April 22, 2020
Eric D. Achtyes, MD, MS, a psychiatrist at Pine Rest Christian Mental Health Services and director of the Division of Psychiatry & Behavioral Medicine for the Michigan State University College of Human Medicine, was scheduled to present at this year’s American Psychiatric Association Annual Meeting on finding depression biomarkers.
In this Q&A: Potential Biomarkers of Postpartum Depression, Dr. Achtyes discusses possible biomarkers of postpartum depression, a study he and colleagues conducted on the topic, and future research in the area.
“Our current constructs for understanding the pathophysiology of depression are incomplete, based on clusters of symptoms reported by patients over a distinct period of time. We need to gain a better understanding of the biological mechanisms underlying depressive illnesses. Because when someone is ill with an infection or another inflammatory condition, they display many of the same symptoms of depression (fatigue, altered sleep, low mood), we and others have hypothesized that some episodes of depression may have an underlying inflammatory cause. If shown to be true, then in cases of “inflammatory depression,” it may be possible that certain biomarkers of inflammation could be tracked over time, to show improvement with treatment or worsening if treatment isn’t effective (analogous to tracking HbA1c in a person with diabetes, for example). They may even be used to predict a future episode of depression.”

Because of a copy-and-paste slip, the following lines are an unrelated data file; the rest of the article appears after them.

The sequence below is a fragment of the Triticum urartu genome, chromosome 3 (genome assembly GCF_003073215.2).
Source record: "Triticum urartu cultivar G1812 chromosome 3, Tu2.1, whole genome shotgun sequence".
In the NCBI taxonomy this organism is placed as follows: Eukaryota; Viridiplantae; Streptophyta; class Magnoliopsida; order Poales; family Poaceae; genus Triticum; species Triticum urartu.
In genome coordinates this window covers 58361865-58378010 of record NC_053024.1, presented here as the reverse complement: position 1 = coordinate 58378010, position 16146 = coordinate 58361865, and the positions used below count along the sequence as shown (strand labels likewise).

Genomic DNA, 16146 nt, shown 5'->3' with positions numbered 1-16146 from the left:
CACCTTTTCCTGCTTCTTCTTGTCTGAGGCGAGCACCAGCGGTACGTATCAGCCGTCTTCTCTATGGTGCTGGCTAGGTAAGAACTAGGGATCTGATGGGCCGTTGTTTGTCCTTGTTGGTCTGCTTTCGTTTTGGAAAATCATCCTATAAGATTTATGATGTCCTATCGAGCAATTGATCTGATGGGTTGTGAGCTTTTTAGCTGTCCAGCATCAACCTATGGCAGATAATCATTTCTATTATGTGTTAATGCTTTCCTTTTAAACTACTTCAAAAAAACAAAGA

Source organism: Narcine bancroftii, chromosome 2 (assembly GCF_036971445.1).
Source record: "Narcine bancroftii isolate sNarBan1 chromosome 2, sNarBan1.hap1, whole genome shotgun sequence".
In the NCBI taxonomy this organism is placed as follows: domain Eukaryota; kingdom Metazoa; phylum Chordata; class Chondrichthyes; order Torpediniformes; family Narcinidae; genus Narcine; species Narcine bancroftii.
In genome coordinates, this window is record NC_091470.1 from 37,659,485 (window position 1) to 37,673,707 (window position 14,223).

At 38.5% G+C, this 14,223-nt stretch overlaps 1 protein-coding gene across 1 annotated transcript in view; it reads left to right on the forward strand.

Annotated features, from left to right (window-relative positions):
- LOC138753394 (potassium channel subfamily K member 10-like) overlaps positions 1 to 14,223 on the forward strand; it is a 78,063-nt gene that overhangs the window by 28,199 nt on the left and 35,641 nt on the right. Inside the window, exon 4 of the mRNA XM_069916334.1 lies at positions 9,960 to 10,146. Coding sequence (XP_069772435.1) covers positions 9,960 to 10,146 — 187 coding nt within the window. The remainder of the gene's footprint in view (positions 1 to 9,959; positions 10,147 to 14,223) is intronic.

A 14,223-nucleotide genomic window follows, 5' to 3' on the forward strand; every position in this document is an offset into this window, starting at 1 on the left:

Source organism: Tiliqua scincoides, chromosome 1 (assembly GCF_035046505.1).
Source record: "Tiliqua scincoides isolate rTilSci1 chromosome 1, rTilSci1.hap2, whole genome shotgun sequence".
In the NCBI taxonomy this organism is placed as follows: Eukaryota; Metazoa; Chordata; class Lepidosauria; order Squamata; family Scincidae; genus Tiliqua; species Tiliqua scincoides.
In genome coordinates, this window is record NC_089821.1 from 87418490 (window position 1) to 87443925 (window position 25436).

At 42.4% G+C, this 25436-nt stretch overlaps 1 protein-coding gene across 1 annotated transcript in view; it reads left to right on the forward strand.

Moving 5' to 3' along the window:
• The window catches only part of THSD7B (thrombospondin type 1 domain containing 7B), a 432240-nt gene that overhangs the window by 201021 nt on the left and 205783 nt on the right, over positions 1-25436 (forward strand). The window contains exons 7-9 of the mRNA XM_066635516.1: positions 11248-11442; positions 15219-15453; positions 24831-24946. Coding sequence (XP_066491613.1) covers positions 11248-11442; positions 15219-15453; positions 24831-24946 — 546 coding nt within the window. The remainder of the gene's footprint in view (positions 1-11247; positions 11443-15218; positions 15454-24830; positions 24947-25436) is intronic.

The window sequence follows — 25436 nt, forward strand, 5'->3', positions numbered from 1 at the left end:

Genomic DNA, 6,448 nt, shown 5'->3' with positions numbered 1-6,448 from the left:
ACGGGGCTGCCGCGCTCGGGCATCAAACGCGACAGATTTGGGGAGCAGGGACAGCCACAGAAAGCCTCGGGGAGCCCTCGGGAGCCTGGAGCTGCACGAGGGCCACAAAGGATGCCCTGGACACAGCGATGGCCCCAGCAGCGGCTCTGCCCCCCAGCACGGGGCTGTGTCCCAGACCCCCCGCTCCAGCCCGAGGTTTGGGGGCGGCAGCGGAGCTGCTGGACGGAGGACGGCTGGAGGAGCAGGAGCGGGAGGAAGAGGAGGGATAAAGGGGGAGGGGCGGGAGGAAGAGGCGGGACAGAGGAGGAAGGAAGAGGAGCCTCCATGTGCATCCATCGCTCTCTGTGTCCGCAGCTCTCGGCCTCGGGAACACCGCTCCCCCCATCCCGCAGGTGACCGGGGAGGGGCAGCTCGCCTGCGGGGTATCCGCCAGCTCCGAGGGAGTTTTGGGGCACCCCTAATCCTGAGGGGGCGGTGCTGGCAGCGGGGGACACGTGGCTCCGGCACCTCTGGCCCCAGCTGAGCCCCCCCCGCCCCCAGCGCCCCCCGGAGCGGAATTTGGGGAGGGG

Eric D. Achtyes, MD, MS, graduated from the University of Michigan Medical School in 2003 and completed his adult psychiatry residency training at the Massachusetts General Hospital/McLean hospital program in 2007. He is an Associate Professor and directs the Division of Psychiatry & Behavioral Medicine for the Michigan State University College of Human Medicine. He is also the Behavioral Health Medical Director for Network180, which provides the public mental health safety net for more than 640,000 people living in Kent County, Michigan. He has been an investigator on more than 40 clinical studies in schizophrenia and depression, including federally funded research and implementation projects from NIA, NIAAA, NICHD, NIDA, NIMH, CMS and SAMHSA. He treats patients at Pine Rest Christian Mental Health Services and Cherry Health, both in Grand Rapids, Michigan.